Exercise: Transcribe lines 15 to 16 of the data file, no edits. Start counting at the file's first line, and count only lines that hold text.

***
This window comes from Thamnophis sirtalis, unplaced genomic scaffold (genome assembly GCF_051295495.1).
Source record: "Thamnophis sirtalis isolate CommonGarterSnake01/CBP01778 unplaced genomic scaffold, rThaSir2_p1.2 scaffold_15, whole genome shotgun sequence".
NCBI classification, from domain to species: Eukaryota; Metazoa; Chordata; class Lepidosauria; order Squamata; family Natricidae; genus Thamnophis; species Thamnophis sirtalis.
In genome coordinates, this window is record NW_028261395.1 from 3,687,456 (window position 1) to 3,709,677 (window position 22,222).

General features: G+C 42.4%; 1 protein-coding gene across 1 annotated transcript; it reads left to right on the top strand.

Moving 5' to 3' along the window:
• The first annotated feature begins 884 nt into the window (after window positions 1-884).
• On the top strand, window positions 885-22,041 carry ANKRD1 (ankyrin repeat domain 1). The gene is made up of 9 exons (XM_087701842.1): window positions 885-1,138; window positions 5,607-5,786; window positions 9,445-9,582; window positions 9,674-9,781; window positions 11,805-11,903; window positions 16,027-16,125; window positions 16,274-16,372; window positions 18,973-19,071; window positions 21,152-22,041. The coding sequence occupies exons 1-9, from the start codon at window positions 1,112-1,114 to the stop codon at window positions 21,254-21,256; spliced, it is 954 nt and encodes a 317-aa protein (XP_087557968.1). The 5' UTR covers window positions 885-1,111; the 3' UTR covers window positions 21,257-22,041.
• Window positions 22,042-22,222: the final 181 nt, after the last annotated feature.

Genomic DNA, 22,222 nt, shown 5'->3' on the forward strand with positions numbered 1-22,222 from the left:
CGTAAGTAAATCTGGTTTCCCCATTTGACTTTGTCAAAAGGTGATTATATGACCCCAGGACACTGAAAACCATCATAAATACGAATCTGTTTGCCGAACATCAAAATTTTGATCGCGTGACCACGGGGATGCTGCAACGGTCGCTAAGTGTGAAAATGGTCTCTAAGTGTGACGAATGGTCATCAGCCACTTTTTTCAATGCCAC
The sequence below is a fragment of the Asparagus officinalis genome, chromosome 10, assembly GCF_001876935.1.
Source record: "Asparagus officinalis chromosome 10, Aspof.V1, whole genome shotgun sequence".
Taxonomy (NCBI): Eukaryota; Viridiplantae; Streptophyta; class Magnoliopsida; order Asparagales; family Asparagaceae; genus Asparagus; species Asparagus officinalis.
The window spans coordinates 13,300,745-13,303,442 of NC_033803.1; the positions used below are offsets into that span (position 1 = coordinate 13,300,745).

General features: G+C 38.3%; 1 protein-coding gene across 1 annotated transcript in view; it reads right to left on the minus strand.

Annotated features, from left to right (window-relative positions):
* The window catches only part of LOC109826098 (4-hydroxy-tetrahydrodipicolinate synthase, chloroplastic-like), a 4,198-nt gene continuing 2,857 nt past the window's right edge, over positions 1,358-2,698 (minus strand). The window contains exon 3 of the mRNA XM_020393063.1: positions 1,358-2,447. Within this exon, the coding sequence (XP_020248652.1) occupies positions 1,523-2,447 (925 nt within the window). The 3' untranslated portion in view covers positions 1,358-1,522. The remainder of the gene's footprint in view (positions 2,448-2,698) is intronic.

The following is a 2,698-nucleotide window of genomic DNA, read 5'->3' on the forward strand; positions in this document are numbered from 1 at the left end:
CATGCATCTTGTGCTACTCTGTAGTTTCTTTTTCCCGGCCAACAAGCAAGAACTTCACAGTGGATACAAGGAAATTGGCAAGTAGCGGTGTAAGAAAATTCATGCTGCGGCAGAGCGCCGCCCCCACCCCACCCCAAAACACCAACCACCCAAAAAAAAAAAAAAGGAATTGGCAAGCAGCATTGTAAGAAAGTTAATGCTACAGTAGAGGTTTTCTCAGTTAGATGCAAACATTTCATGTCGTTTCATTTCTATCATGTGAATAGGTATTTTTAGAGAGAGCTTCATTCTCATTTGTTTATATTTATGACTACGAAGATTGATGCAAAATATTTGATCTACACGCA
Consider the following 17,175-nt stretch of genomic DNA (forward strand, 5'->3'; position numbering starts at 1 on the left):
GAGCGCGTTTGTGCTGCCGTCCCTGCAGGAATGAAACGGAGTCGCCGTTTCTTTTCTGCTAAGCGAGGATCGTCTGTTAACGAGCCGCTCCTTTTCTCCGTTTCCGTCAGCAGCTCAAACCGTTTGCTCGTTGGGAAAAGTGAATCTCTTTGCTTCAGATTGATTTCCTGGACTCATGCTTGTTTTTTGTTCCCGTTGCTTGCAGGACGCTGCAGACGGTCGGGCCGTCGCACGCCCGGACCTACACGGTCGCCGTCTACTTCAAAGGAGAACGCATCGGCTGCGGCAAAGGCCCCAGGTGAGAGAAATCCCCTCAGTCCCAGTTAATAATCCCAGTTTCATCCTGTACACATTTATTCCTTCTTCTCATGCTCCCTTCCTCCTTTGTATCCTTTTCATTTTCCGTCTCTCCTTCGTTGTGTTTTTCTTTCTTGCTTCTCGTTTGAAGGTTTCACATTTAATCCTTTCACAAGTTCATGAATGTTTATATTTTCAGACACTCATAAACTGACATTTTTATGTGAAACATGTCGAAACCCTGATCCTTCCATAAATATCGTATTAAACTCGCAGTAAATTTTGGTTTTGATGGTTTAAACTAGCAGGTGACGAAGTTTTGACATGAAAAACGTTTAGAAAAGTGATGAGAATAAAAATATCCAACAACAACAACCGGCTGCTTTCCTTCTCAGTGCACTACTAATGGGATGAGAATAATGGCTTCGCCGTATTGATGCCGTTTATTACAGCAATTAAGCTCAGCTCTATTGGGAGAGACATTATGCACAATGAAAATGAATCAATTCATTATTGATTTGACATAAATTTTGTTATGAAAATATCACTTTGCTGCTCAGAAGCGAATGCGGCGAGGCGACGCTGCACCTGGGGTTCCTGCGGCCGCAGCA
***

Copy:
The window spans coordinates 13,300,745-13,303,442 of NC_033803.1; the positions used below are offsets into that span (position 1 = coordinate 13,300,745).

General features: G+C 38.3%; 1 protein-coding gene across 1 annotated transcript in view; it reads right to left on the minus strand.